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1880 – Cathedral Church of Resurrection, Lahore, Pakistan

Architect: John Oldrid Scott

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The Cathedral Church of Resurrection is in the Heart of Lahore. Built in 1887 out of using pink sandstone and designed by architect John Oldrid Scott (son of famous architect George Gilbert Scott). The church designed in “decorated early English style” has a footprint 226′ in length and 152′ in breadth. The two towers were added in 1898 with tall steeples, which were taken down for safety reasons after the earthquake of 1911.

The Cathedral guide-book says ‘Originally the frame for the bells was made to accommodate eight, but only six of them arrived from England. They were cast in 1903 by John Taylor & Co. of Loughborough. The largest bell is about 1 ton in weight and when in use, the foundations used to vibrate.’ Lahore Cathedral is famous for its Taxila cross erected inside the cathedral and its stained glass windows, bells, pipe organ and a clock from 1862 which rests in the top floor of the northwest tower, disused, with a clock bell hung from a portion of the clock-case.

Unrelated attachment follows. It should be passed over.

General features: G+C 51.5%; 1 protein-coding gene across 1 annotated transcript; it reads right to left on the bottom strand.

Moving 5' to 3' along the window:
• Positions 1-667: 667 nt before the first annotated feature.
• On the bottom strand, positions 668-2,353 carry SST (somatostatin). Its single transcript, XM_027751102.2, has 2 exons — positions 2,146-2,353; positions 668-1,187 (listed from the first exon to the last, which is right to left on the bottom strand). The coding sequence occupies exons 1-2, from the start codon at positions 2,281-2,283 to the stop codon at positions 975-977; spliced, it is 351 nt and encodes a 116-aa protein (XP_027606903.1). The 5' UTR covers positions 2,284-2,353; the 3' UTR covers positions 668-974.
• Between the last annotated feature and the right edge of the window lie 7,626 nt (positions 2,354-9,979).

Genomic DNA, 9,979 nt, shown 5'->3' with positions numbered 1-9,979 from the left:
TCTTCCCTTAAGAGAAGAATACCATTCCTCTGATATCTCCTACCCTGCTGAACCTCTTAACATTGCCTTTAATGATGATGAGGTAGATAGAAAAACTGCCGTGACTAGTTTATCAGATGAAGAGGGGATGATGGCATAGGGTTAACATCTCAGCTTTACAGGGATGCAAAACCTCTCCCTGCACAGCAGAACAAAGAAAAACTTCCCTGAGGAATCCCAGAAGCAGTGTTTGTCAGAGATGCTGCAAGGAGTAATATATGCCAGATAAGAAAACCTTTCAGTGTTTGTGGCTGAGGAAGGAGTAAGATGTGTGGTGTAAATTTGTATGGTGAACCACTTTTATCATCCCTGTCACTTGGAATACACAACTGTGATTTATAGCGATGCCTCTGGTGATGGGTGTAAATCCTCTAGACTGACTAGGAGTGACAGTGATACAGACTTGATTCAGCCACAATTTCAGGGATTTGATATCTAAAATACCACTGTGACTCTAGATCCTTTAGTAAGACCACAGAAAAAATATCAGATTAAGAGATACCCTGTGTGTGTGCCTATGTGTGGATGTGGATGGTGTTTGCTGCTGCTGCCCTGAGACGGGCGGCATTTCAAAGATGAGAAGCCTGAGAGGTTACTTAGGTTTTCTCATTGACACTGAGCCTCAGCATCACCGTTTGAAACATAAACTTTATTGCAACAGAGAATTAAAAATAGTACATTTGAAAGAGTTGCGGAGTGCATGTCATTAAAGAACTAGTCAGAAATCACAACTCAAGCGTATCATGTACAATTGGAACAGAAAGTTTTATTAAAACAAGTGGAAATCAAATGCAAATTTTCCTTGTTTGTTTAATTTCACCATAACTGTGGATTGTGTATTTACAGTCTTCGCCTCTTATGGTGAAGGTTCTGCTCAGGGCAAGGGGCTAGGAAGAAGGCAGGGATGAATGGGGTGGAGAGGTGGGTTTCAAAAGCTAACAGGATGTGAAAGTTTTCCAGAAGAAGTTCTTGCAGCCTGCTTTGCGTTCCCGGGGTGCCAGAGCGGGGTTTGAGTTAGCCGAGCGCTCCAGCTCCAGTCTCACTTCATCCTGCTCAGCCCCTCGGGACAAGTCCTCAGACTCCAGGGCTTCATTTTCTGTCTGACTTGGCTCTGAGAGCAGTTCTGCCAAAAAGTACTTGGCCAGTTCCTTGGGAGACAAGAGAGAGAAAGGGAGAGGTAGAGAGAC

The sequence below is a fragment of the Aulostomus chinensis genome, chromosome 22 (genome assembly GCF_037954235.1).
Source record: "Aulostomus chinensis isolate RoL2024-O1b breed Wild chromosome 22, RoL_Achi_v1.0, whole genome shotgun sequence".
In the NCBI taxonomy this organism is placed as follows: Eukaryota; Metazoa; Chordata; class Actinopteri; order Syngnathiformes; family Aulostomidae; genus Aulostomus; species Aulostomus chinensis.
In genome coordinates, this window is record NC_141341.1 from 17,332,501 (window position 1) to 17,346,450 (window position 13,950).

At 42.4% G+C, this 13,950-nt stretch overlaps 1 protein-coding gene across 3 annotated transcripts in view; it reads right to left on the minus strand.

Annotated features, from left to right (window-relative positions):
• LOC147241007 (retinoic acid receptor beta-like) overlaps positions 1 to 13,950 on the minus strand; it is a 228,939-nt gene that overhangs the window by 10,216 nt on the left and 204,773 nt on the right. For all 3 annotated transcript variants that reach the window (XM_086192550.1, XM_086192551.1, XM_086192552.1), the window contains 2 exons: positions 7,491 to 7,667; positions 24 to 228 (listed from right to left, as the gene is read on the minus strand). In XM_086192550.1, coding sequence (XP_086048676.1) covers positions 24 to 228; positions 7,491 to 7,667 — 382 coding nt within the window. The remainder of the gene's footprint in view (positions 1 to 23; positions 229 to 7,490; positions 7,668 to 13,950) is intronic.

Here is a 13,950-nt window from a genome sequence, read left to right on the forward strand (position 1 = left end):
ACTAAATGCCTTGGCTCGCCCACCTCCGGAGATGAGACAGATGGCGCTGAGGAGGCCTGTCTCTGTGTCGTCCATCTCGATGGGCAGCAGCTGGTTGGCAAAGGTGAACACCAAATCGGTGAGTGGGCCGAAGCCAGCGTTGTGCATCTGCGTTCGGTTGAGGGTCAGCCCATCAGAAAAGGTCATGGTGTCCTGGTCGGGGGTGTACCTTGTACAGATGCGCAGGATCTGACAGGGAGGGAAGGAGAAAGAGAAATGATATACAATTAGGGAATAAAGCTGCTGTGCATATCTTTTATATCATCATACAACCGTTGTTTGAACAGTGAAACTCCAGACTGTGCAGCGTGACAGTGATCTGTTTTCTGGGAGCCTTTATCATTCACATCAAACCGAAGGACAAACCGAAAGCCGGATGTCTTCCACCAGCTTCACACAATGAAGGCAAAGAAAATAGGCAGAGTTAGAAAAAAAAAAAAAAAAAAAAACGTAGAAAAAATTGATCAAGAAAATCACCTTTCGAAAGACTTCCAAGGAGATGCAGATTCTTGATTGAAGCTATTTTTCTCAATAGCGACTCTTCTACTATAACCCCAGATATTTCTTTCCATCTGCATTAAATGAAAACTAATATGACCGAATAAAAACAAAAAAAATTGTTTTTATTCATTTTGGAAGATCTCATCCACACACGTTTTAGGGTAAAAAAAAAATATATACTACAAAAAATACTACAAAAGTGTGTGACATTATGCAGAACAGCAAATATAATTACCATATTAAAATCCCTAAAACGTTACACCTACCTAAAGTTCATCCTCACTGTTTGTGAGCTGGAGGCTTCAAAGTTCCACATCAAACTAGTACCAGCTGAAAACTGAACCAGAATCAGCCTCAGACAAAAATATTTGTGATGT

“The foundations for a new cathedral at Lahore were put in some time ago, but the present design is on a much more dignified scale than was at first proposed. The old foundations hive, however, been utilised by Mr. Scott, the architect, as far as possible. The material of the walls is almost entirely of brick, red brick facing being used both within and without. Nearly all the mouldings also are of red pressed bricks — the local stone, being extremely hard, and having to be brought from a considerable distance, is used as sparingly as possible. The cathedral is groined throughout with brick arches, the ribs being moulded, with stone springers, &c. The choir is apsidal on plan, and has an ambulatory. The walls of the nave and choir are strengthened by flying buttresses. The windows are very small because of the intense heat and light — those in the clerestory of the nave, transepts, and choir are set back very nearly to the inside face of the walls, and have deeply recessed openings with overhanging arches carrying the walls and parapets on the outside. The windows of the lower portion of the building are provided with wooden shutters. The roofs and fittings will be of teak. The roofs will be covered with small red tiles made in the neighbourhood, they being the only material which will withstand the great heat of the Bun. An organ-chamber is provided over the first bay of the north choir aisle, which is groined in two stages, and projecting stone galleries look into the choir and north transept. The work is being carried out by native work- men, and is now considerably advanced.” Published in The Building News, August 22 1881.